A federal judge in Oklahoma City has combined 13 shareholder lawsuits against Chesapeake Energy Corp.'s board of directors, with a Louisiana firm serving as lead counsel.
U.S. District Judge Vicki Miles-LaGrange agreed to consolidate the cases last week at the request of several plaintiffs who have filed breach of fiduciary duty lawsuits over the past few months.
The Chesapeake shareholders sued the company's board since April, when published reports detailed up to $1.1 billion in personal loans secured by CEO Aubrey McClendon against his stake in Chesapeake wells. Some loans came from companies that have invested in Chesapeake.
“The derivative actions all allege that various officers and directors of Chesapeake breached their fiduciary duties to Chesapeake and its shareholders by permitting material disclosure violations,” the judge wrote in her ruling Friday.
“Each derivative action seeks to ensure that any damages suffered by Chesapeake by reason of these alleged violations and other alleged fiduciary breaches are borne by the individual defendants and not by Chesapeake and its shareholders.”
Miles-LaGrange agreed to consolidate the cases because of “substantial overlap of common issues of fact and law.” None of the plaintiffs objected to the move.
The judge declined to designate a lead plaintiff, but she did designate the Louisiana-based firm of Kahn, Swick & Foti LLC as lead counsel.
Oklahoma City's Strong, Martin and Associates will serve as local counsel.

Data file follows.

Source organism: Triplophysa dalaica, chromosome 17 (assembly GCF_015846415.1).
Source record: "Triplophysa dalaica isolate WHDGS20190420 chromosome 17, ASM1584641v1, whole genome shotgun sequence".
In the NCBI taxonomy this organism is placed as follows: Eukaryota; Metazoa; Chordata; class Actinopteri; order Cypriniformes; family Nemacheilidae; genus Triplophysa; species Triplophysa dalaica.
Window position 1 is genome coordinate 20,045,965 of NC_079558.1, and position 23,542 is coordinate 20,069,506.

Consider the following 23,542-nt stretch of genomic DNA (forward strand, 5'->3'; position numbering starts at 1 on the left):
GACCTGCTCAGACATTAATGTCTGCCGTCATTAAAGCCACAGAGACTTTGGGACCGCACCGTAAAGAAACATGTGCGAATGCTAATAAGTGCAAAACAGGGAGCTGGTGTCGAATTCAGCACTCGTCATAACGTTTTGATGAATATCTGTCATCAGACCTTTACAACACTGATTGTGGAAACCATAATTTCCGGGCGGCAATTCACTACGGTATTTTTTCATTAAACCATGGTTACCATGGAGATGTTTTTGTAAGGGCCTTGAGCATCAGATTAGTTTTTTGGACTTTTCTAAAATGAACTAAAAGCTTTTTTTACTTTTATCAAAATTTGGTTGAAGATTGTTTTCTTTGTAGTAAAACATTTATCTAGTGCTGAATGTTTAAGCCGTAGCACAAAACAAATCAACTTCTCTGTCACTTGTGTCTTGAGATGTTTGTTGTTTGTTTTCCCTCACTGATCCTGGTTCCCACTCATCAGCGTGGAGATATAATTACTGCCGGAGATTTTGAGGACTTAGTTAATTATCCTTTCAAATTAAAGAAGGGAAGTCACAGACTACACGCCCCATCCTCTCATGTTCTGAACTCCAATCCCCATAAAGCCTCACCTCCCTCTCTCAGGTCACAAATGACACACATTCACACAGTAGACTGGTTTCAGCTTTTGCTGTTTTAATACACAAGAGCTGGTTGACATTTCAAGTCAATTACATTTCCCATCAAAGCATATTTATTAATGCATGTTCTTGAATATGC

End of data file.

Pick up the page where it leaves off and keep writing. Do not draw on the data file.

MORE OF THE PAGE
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Company buys land for Ohio office
Chesapeake Energy Corp. has purchased 291 acres in Louisville, Ohio, for its Utica Shale headquarters, the company said Monday.
The Oklahoma City oil and natural gas company said construction will begin shortly on “multiple buildings” that will house Chesapeake and its subsidiaries, the company said.
“In planning for our Utica Field Office, we looked for a centralized location with the necessary acreage to accommodate our expanding workforce and growing operations here in Ohio,” said Keith Fuller, Chesapeake's director of corporate development. “This project demonstrates our commitment to the city of Louisville, Stark County and many other communities neighboring our area of operations in the Utica.”
Chesapeake did not disclose when construction is expected to be complete or how many employees it will house, but spokesman Pete Kenworthy said most of the more than 400 Chesapeake employees in the area will office out of the new property.